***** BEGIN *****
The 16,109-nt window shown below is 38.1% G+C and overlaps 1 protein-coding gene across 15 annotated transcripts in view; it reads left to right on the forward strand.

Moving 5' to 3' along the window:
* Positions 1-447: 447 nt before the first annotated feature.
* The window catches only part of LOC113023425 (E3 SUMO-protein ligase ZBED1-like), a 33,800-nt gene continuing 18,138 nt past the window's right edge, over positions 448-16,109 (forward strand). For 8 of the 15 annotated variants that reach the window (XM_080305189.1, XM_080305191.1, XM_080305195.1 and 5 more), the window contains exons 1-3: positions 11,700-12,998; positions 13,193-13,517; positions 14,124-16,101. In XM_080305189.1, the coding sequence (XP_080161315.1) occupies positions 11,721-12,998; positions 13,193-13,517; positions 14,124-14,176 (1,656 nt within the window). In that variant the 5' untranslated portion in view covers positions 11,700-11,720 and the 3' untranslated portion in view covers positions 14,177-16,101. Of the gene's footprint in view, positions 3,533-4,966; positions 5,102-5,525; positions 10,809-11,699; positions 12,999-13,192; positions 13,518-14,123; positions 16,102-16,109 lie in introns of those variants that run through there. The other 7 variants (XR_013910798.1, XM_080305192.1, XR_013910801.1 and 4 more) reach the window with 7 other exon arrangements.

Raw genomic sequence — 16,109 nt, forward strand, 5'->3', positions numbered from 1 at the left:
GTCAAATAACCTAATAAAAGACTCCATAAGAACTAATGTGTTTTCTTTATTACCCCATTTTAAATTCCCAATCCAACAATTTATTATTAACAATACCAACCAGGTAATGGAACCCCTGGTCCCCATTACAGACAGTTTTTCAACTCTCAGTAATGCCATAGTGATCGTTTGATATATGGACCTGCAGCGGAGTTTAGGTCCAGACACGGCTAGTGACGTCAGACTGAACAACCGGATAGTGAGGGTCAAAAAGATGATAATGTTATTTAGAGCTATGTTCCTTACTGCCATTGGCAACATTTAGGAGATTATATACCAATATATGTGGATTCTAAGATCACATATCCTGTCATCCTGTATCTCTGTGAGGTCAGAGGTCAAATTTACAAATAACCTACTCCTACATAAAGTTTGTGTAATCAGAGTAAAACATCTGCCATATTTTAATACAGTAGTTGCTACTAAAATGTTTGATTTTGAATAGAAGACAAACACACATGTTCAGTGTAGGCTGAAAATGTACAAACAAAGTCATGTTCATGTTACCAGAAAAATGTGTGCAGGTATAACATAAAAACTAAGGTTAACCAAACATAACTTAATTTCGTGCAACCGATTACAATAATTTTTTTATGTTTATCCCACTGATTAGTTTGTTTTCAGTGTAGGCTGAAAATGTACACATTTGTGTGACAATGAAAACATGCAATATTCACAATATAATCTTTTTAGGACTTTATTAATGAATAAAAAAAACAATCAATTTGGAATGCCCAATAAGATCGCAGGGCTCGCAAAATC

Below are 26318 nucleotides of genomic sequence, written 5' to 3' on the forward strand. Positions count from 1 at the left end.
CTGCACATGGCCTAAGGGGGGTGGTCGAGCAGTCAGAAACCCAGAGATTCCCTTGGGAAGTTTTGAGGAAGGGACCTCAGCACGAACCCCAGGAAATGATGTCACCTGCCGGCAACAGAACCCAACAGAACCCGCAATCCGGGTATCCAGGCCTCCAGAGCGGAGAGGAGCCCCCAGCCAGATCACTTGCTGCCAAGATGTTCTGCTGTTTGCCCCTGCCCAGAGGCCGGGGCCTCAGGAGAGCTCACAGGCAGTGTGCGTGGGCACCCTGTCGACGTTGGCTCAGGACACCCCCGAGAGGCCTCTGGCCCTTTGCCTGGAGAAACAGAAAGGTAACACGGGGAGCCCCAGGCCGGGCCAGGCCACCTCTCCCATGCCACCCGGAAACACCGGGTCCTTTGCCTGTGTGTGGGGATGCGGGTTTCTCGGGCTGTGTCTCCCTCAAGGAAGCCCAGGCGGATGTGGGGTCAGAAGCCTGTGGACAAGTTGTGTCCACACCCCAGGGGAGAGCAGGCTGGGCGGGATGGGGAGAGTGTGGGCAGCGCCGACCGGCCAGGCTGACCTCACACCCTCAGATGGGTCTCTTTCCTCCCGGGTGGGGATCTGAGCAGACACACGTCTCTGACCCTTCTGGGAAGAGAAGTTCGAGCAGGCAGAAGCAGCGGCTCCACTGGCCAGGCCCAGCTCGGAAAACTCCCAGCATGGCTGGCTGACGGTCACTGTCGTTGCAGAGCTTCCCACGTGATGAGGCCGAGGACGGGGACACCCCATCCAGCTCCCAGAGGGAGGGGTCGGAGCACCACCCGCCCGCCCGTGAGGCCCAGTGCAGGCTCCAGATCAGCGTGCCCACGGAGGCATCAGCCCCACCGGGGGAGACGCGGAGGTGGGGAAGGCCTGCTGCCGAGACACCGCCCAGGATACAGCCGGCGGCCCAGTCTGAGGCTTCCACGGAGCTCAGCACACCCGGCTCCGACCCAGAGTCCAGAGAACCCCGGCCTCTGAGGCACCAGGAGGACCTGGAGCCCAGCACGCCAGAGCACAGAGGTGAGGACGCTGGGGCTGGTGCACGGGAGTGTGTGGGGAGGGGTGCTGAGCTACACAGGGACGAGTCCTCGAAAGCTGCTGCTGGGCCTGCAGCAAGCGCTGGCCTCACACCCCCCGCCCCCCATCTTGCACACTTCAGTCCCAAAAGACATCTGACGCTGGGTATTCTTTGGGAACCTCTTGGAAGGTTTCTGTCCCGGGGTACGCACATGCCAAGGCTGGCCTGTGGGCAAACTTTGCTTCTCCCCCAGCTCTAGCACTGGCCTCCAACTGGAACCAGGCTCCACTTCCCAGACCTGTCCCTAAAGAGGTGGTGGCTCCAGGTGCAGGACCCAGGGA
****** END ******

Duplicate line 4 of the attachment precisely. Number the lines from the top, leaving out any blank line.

* The window catches only part of LOC113023425 (E3 SUMO-protein ligase ZBED1-like), a 33,800-nt gene continuing 18,138 nt past the window's right edge, over positions 448-16,109 (forward strand). For 8 of the 15 annotated variants that reach the window (XM_080305189.1, XM_080305191.1, XM_080305195.1 and 5 more), the window contains exons 1-3: positions 11,700-12,998; positions 13,193-13,517; positions 14,124-16,101. In XM_080305189.1, the coding sequence (XP_080161315.1) occupies positions 11,721-12,998; positions 13,193-13,517; positions 14,124-14,176 (1,656 nt within the window). In that variant the 5' untranslated portion in view covers positions 11,700-11,720 and the 3' untranslated portion in view covers positions 14,177-16,101. Of the gene's footprint in view, positions 3,533-4,966; positions 5,102-5,525; positions 10,809-11,699; positions 12,999-13,192; positions 13,518-14,123; positions 16,102-16,109 lie in introns of those variants that run through there. The other 7 variants (XR_013910798.1, XM_080305192.1, XR_013910801.1 and 4 more) reach the window with 7 other exon arrangements.